Fish Physiology and Biochemistry

, Volume 42, Issue 3, pp 955–966 | Cite as

Astragalus membranaceus (AM) enhances growth performance and antioxidant stress profiles in bluegill sunfish (Lepomis macrochirus)

  • Hiam Elabd
  • Han-Ping WangEmail author
  • Adel Shaheen
  • Hong Yao
  • Amany Abbass


This study was designed to assess the potential effects of Astragalus membranaceus (AM) on the growth performance and antioxidative stress response in bluegill sunfish (Lepomis macrochirus) exposed to challenging cold water temperature conditions. In this regard, fish with an average weight of 43 ± 1 g were divided into four groups and fed daily with an AM-free diet (control), and 1.5, 3, and 4.5 % (w/w) AM-incorporated diets for an 8-week period. Oxidative stress response, biochemical, and growth parameters were measured, and subgroups of fish were exposed to the outside challenging cold pond water temperature (1.6–9.9 °C) with an average of 7.0 ± 0.1 °C beyond the optimal temperature. The results showed that incorporating AM in the diet significantly improved growth performance parameters (body mass gain, specific growth rate, length, condition factor, and feed conversion ratio) and biochemicals (aspartate aminotransferase and alanine transaminase activities, and glucose and cortisol concentrations). In addition, markedly up-regulated superoxide dismutase, glutathione peroxidase, and catalase activities were observed in AM-treated fish groups over the control. Conclusively, feeding AM diets significantly increased (P < 0.05) growth performance and antioxidative stress profiles throughout the entire experiment, and this increase was much more pronounced at 8 weeks after the water temperature began to rise, which can be related to the nature of Bluegill fish as it is known to be a warm water fish. These findings are considered to be of great importance for sustainable aquaculture.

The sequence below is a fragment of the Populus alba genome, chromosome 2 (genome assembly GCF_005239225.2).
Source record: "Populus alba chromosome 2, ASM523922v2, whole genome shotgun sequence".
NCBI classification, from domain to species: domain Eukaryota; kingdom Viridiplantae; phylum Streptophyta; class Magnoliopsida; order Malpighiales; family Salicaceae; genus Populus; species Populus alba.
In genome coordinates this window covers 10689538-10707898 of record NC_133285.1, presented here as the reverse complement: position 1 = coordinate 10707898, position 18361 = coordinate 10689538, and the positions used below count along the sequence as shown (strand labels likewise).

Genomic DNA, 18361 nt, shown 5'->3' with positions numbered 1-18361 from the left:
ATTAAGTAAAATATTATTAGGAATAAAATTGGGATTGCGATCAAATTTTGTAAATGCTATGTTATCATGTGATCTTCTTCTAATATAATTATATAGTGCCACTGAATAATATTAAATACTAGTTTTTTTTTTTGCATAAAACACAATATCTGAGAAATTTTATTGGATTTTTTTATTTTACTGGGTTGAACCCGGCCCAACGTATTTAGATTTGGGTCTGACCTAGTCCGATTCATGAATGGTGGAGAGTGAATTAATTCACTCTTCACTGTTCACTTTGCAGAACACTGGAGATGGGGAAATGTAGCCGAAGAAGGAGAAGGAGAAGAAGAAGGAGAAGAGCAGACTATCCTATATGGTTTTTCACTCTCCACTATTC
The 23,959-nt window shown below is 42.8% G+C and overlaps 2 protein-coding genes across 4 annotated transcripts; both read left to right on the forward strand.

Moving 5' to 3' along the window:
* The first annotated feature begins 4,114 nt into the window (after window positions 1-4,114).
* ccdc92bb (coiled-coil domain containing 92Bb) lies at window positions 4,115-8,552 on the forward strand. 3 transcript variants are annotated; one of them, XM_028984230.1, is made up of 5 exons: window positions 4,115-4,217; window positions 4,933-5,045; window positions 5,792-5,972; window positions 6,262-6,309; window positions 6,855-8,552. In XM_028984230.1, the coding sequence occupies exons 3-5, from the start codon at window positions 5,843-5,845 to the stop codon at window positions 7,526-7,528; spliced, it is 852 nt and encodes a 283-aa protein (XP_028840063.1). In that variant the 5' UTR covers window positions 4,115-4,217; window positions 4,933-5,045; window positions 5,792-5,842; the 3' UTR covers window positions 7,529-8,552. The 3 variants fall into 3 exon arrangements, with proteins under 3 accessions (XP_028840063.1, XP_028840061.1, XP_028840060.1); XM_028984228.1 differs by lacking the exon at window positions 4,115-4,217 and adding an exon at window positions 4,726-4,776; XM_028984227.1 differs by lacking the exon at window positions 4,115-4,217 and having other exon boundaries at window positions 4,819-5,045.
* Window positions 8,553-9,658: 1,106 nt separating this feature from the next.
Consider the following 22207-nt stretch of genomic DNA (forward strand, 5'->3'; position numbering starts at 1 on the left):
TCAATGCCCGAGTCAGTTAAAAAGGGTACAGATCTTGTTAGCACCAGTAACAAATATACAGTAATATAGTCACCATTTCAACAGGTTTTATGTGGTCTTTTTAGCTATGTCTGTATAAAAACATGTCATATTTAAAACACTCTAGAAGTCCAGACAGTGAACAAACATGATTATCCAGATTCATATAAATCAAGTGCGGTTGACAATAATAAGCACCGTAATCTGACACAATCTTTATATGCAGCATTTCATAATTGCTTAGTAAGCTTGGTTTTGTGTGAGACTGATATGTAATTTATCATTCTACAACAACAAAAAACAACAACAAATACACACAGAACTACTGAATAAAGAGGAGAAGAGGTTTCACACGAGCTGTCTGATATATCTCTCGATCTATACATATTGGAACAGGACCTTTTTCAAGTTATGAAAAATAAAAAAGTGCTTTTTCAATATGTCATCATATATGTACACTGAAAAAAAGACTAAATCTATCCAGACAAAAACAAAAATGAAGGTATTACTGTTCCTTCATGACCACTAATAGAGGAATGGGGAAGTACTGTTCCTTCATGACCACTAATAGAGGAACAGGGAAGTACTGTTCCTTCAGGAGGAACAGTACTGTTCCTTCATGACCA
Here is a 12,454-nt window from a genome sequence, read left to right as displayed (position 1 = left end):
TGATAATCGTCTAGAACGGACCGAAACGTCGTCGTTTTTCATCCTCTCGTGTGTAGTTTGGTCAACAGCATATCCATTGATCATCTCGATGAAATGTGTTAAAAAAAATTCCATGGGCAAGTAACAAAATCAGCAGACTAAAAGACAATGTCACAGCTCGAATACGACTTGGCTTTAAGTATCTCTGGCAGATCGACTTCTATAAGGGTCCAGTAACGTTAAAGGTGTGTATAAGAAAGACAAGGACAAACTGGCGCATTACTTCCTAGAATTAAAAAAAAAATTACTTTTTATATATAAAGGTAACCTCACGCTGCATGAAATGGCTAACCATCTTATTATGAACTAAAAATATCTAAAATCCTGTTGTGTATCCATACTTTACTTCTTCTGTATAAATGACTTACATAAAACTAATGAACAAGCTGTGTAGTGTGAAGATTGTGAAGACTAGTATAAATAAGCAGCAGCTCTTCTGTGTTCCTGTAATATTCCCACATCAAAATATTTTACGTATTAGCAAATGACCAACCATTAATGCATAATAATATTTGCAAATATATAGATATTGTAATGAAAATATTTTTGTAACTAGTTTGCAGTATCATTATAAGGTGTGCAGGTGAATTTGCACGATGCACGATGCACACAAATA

Growth performance Antioxidative stress biomarkers Biochemical biomarkers Temperature Bluegill 



This study was supported by the National Institute of Food and Agriculture (NIFA), US Department of Agriculture, under Agreement No. 2010-38879-20946, and Cultural Affairs and Missions sector, Ministry of Higher Education and Scientific Research, Egypt. Salaries and research support were provided by state and federal funds appropriated to The Ohio State University, Ohio Agricultural Research and Development Center. We thank Kun-Qian Zhu, Dean Rapp, and Paul O’Bryant for their assistance throughout the experiment, and Joy Bauman for her comments on the manuscript.

Compliance with ethical standards

Conflicts of interest

The authors declare no conflict of interest.


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Copyright information

© Springer Science+Business Media Dordrecht 2016

Authors and Affiliations

  • Hiam Elabd
    • 1
    • 2
  • Han-Ping Wang
    • 1
    Email author
  • Adel Shaheen
    • 2
  • Hong Yao
    • 1
  • Amany Abbass
    • 2
  1. 1.Aquaculture Genetics and Breeding LaboratoryThe Ohio State University South CentersPiketonUSA
  2. 2.Department of Fish Diseases and Management, Faculty of Veterinary MedicineBenha UniversityMoshtohor, ToukhEgypt

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